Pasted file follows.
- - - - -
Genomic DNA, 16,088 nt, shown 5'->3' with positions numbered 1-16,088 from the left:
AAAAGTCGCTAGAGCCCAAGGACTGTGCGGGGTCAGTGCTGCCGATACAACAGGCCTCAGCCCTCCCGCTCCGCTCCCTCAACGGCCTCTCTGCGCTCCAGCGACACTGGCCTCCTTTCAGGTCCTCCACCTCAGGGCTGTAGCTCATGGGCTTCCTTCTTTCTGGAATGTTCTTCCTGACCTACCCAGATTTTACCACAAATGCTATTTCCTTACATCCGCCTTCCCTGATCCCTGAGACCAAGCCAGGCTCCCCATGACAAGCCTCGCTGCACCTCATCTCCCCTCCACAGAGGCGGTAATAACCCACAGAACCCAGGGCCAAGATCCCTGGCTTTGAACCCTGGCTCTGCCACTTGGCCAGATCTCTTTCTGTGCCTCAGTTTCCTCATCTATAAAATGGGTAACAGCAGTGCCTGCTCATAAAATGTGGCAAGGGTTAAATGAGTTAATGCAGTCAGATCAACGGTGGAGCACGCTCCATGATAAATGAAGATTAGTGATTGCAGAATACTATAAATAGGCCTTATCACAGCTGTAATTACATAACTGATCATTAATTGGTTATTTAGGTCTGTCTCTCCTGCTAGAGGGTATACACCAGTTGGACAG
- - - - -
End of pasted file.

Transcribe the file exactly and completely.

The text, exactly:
Genomic DNA, 16,088 nt, shown 5'->3' with positions numbered 1-16,088 from the left:
AAAAGTCGCTAGAGCCCAAGGACTGTGCGGGGTCAGTGCTGCCGATACAACAGGCCTCAGCCCTCCCGCTCCGCTCCCTCAACGGCCTCTCTGCGCTCCAGCGACACTGGCCTCCTTTCAGGTCCTCCACCTCAGGGCTGTAGCTCATGGGCTTCCTTCTTTCTGGAATGTTCTTCCTGACCTACCCAGATTTTACCACAAATGCTATTTCCTTACATCCGCCTTCCCTGATCCCTGAGACCAAGCCAGGCTCCCCATGACAAGCCTCGCTGCACCTCATCTCCCCTCCACAGAGGCGGTAATAACCCACAGAACCCAGGGCCAAGATCCCTGGCTTTGAACCCTGGCTCTGCCACTTGGCCAGATCTCTTTCTGTGCCTCAGTTTCCTCATCTATAAAATGGGTAACAGCAGTGCCTGCTCATAAAATGTGGCAAGGGTTAAATGAGTTAATGCAGTCAGATCAACGGTGGAGCACGCTCCATGATAAATGAAGATTAGTGATTGCAGAATACTATAAATAGGCCTTATCACAGCTGTAATTACATAACTGATCATTAATTGGTTATTTAGGTCTGTCTCTCCTGCTAGAGGGTATACACCAGTTGGACAG